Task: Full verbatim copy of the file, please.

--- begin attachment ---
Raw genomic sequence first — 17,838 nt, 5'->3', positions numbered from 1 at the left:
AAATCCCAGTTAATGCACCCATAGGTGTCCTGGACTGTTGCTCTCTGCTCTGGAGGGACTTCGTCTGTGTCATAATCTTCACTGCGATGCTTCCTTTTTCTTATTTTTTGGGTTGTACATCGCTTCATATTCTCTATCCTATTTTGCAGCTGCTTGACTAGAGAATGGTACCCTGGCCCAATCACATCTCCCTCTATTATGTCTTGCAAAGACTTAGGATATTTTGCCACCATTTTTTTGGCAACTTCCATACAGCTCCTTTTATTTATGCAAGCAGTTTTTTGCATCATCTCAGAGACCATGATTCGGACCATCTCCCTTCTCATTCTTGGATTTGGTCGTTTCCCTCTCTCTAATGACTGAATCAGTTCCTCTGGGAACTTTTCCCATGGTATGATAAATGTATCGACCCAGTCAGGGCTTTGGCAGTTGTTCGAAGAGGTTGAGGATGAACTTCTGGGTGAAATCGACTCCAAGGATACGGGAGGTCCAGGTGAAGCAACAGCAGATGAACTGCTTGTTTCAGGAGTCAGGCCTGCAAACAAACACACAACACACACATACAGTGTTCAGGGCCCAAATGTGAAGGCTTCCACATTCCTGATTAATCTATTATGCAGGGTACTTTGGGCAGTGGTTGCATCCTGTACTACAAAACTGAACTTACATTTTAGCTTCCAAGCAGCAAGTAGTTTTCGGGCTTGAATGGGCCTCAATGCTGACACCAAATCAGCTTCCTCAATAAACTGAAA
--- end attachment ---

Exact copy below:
Raw genomic sequence first — 17,838 nt, 5'->3', positions numbered from 1 at the left:
AAATCCCAGTTAATGCACCCATAGGTGTCCTGGACTGTTGCTCTCTGCTCTGGAGGGACTTCGTCTGTGTCATAATCTTCACTGCGATGCTTCCTTTTTCTTATTTTTTGGGTTGTACATCGCTTCATATTCTCTATCCTATTTTGCAGCTGCTTGACTAGAGAATGGTACCCTGGCCCAATCACATCTCCCTCTATTATGTCTTGCAAAGACTTAGGATATTTTGCCACCATTTTTTTGGCAACTTCCATACAGCTCCTTTTATTTATGCAAGCAGTTTTTTGCATCATCTCAGAGACCATGATTCGGACCATCTCCCTTCTCATTCTTGGATTTGGTCGTTTCCCTCTCTCTAATGACTGAATCAGTTCCTCTGGGAACTTTTCCCATGGTATGATAAATGTATCGACCCAGTCAGGGCTTTGGCAGTTGTTCGAAGAGGTTGAGGATGAACTTCTGGGTGAAATCGACTCCAAGGATACGGGAGGTCCAGGTGAAGCAACAGCAGATGAACTGCTTGTTTCAGGAGTCAGGCCTGCAAACAAACACACAACACACACATACAGTGTTCAGGGCCCAAATGTGAAGGCTTCCACATTCCTGATTAATCTATTATGCAGGGTACTTTGGGCAGTGGTTGCATCCTGTACTACAAAACTGAACTTACATTTTAGCTTCCAAGCAGCAAGTAGTTTTCGGGCTTGAATGGGCCTCAATGCTGACACCAAATCAGCTTCCTCAATAAACTGAAA